City of Powell River Council will consider halving the fee for so-called vacation rentals under the bylaws up for consideration for short-term rentals in the city.
At the Thursday, April 4, council meeting, mayor Dave Formosa said he wanted to amend the $2,000 fee for vacation rentals under the proposed amendment to the city’s business licence bylaw, to have the business licensing fee dropped to $1,000. Up for adoption at the council meeting, relating to short-term rentals, were the city’s business licence bylaw, the zoning bylaw and the municipal ticketing bylaw. The initiative to regulate short-term rentals in the city has undergone significant study and public engagement, with modifications to the bylaw proposal being made along the way.
According to the city’s planning department, vacation rentals differ from short-term rentals in that vacation rentals are not someone’s primary residence, but instead, a vacation rental is someone’s investment property. A short-term rental is located in a principal residence. Theoretically, either a short-term rental or a vacation rental could be rented out as an entire dwelling. But, for a short-term rental, it would be when the owners are out of town or not using the home at that particular time.
There is a cap of 10 vacation rentals in City of Powell River and an unlimited number of short-term rentals permitted.
Formosa said he originally understood that with a vacation rental, if it had four bedrooms, there could be four different families renting it, similar to a motel with four different units in it.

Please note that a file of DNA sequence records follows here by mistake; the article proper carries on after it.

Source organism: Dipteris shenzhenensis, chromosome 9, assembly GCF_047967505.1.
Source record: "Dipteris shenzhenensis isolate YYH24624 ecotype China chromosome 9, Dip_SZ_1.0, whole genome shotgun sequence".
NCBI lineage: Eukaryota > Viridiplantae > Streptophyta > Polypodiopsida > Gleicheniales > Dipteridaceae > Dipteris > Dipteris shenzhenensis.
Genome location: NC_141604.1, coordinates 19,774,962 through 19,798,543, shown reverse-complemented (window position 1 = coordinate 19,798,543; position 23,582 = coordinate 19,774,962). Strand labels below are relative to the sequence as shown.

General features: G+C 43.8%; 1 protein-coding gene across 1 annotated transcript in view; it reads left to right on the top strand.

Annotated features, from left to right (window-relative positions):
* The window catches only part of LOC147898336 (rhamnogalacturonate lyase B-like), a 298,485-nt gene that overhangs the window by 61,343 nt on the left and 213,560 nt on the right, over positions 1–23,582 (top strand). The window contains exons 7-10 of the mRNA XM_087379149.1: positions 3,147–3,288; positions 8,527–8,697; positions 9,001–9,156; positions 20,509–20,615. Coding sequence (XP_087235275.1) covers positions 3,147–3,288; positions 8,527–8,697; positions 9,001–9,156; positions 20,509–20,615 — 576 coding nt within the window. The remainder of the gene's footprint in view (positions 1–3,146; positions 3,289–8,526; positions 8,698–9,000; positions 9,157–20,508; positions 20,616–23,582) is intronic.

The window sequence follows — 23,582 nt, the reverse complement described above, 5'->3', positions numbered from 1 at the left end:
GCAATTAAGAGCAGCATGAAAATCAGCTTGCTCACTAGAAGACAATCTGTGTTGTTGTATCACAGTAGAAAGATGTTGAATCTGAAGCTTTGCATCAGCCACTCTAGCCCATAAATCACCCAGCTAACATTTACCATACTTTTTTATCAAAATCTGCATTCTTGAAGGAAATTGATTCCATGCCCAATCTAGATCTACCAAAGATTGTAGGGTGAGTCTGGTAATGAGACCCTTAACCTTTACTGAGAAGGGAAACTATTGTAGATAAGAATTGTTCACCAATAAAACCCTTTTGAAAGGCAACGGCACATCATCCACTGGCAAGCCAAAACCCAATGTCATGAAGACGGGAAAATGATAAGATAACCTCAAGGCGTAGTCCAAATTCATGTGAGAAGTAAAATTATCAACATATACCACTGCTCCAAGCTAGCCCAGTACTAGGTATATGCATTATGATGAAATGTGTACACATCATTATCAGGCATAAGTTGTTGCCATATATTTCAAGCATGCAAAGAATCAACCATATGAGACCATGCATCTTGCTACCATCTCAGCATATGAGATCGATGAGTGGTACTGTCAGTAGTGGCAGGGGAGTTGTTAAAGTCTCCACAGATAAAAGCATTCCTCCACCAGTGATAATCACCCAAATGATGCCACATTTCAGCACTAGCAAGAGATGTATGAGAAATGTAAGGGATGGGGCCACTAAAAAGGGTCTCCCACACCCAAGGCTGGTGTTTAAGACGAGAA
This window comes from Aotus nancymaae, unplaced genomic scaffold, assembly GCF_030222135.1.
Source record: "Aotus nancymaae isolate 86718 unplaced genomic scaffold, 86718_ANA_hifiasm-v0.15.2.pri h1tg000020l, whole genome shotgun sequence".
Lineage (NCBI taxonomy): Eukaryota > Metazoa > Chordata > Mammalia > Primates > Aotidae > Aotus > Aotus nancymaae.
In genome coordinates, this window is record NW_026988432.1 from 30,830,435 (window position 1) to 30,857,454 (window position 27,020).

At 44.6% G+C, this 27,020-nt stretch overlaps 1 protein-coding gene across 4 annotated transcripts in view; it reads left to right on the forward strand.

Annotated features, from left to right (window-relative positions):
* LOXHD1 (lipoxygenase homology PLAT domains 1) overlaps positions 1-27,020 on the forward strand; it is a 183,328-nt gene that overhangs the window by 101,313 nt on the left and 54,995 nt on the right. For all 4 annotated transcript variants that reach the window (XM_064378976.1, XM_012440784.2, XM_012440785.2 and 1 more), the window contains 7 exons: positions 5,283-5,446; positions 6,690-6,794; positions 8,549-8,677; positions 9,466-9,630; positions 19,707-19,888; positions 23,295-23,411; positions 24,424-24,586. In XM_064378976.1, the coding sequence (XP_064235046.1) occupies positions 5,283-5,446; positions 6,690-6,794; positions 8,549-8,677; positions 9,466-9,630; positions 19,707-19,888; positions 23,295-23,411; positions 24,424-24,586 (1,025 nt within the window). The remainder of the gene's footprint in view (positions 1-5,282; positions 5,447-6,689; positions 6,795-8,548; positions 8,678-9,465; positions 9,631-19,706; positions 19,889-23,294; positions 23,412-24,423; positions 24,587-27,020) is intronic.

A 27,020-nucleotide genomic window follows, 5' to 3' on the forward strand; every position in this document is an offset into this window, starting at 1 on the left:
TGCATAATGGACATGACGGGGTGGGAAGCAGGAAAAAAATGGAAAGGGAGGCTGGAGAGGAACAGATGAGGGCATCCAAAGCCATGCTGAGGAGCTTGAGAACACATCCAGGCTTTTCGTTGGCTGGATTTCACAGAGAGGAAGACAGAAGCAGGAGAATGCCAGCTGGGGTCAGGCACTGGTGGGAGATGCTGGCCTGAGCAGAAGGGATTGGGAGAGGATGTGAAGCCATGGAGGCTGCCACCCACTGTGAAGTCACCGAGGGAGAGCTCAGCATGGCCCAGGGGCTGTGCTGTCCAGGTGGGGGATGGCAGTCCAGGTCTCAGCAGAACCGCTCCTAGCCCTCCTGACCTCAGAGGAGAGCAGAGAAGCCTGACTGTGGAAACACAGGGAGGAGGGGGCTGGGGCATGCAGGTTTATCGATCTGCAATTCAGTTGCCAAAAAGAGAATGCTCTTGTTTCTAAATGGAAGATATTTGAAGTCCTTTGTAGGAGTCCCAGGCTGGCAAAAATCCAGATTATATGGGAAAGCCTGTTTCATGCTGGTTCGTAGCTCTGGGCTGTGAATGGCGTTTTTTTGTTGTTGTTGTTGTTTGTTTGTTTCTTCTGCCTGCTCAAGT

“In actuality, there could be a three or four-bedroom house, but only one person pays the bill,” said Formosa. “It doesn’t mean that two or three families couldn’t enjoy it, but generally, the idea is it’s for one person to make the rental and it didn’t have the accelerated income that it could have.”
Formosa looked at the fee for short-term rentals, where a person rents out a portion of their home and the fee is $180.
“I thought there was a huge disparity here,” he said. “The disparity was too much for me. I propose that we take the single house and that we consider $1,000 instead of $2,000.”
Councillor Maggie Hathaway said the way it was explained was that people creating vacation rentals are creating a business but they don’t pay business tax and the $2,000 fee was to offset that discrepancy.
“If you run a business you pay business tax,” said Hathaway. “In this case they don’t pay business tax, they pay residential tax on their properties.”
Councillor Jim Palm said this is a complicated issue because there are so many facets to it and because it can’t please everyone in the rental market.
He said he supported the mayor’s drop in price proposal. He said he would drop it even further and make it $700.
“There’s only 10 units available,” he added. “It’s not a large number considering the number of visitors that we have coming.”
Palm suggested the situation be monitored and adjustments made accordingly.
Council moved that third reading of the City of Powell River business licence bylaw 2226, 2010 amendment bylaw 2538 2018 be repealed. The motion carried unanimously.
Council then voted to change the bylaw from $2,000 for the 10 vacation homes to $1,000. The motion carried unanimously.
The matter has been published as a public notice.
The zoning bylaw amendment and municipal ticketing information bylaws passed unanimously at council and the business licence bylaw will be up for final adoption on Thursday, April 18.